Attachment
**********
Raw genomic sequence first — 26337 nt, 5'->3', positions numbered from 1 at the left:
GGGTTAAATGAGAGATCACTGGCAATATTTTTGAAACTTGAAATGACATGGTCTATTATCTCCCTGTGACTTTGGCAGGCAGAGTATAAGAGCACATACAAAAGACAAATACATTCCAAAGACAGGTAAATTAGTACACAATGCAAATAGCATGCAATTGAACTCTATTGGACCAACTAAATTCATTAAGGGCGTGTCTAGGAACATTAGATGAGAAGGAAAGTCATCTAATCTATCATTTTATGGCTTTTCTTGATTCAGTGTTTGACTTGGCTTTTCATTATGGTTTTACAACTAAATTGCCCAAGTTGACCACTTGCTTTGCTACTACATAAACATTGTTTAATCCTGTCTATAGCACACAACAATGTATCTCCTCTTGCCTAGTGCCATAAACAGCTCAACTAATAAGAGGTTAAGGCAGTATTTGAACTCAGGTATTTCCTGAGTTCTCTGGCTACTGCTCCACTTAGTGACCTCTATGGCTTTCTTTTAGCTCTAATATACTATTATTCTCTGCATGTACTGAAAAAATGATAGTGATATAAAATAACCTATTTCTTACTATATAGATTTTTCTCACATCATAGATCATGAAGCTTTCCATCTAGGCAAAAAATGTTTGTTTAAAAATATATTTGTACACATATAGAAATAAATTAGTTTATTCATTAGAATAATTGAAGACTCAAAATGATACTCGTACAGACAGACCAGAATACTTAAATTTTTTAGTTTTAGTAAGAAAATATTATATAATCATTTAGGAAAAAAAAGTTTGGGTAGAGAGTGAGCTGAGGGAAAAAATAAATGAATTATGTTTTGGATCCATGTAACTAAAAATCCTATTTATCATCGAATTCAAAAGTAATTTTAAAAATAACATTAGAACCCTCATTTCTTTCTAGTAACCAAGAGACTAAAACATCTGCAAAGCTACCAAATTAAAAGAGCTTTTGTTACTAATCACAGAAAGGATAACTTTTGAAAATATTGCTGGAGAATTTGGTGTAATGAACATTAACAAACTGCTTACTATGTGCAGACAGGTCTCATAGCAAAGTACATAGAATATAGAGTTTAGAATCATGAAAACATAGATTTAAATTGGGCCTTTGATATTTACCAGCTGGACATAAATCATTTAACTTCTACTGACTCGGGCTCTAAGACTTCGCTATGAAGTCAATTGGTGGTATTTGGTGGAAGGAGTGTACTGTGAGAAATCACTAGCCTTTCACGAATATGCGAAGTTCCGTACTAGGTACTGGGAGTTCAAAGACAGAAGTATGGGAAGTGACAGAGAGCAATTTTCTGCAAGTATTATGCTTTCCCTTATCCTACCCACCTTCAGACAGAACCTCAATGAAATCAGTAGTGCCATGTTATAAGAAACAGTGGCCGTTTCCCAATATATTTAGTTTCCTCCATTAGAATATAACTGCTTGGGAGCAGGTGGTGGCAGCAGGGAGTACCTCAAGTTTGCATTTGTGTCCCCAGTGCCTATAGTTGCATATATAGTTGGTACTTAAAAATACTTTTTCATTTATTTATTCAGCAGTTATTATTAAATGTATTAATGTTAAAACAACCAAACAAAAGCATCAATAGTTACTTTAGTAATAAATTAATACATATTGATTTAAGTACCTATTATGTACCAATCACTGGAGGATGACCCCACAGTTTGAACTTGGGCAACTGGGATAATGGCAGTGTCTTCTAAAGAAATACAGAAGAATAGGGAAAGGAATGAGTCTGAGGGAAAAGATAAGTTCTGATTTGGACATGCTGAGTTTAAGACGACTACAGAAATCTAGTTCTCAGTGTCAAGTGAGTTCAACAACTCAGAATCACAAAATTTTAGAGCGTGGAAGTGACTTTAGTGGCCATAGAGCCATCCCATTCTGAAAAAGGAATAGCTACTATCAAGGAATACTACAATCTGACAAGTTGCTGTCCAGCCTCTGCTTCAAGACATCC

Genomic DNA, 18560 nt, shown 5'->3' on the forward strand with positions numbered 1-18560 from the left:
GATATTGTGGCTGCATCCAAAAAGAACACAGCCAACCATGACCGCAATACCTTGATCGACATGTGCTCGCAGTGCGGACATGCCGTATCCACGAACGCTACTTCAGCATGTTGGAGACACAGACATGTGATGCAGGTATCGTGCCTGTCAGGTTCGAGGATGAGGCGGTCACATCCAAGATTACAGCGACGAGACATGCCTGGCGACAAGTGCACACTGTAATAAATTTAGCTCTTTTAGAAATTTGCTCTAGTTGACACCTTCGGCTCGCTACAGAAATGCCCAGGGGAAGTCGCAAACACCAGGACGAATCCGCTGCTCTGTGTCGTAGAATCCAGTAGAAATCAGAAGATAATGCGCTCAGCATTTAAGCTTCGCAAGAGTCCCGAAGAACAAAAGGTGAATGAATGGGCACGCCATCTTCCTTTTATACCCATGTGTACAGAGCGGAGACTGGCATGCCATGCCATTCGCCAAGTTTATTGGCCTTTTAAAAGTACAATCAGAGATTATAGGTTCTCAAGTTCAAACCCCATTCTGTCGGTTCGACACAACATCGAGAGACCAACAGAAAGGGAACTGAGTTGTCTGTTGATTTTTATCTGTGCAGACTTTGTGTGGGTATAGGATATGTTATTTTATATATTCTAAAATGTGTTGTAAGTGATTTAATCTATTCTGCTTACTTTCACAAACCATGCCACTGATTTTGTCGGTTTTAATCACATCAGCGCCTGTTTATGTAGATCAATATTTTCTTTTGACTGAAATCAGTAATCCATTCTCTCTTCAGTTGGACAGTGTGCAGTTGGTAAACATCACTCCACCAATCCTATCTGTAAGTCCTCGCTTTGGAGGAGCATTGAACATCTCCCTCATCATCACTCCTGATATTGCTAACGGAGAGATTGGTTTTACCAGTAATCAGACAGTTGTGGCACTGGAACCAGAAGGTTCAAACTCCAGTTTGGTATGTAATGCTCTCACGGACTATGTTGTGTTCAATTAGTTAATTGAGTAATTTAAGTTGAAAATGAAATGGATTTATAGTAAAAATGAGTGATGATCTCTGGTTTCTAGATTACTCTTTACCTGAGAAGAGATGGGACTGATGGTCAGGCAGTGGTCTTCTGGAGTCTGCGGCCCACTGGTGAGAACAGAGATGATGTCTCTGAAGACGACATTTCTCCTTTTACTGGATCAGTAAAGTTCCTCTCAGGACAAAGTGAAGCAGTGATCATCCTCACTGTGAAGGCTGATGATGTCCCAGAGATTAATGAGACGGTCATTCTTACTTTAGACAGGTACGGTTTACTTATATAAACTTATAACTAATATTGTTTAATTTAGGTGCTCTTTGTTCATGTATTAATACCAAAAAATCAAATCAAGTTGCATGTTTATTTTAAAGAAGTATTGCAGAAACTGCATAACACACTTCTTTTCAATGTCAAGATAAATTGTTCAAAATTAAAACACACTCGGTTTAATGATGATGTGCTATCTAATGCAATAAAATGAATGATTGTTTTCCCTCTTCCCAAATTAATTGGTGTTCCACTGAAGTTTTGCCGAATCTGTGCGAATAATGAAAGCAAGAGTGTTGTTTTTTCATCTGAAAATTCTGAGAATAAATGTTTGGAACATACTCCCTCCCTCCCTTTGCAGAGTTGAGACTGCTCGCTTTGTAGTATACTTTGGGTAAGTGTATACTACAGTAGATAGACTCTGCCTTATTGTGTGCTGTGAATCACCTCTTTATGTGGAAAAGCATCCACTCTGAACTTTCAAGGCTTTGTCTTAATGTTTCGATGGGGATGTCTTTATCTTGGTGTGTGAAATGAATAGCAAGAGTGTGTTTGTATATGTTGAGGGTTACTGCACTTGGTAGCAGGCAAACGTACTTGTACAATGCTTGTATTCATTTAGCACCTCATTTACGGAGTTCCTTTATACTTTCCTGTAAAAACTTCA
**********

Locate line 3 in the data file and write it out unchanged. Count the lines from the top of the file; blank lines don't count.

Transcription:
Genomic DNA, 18560 nt, shown 5'->3' on the forward strand with positions numbered 1-18560 from the left: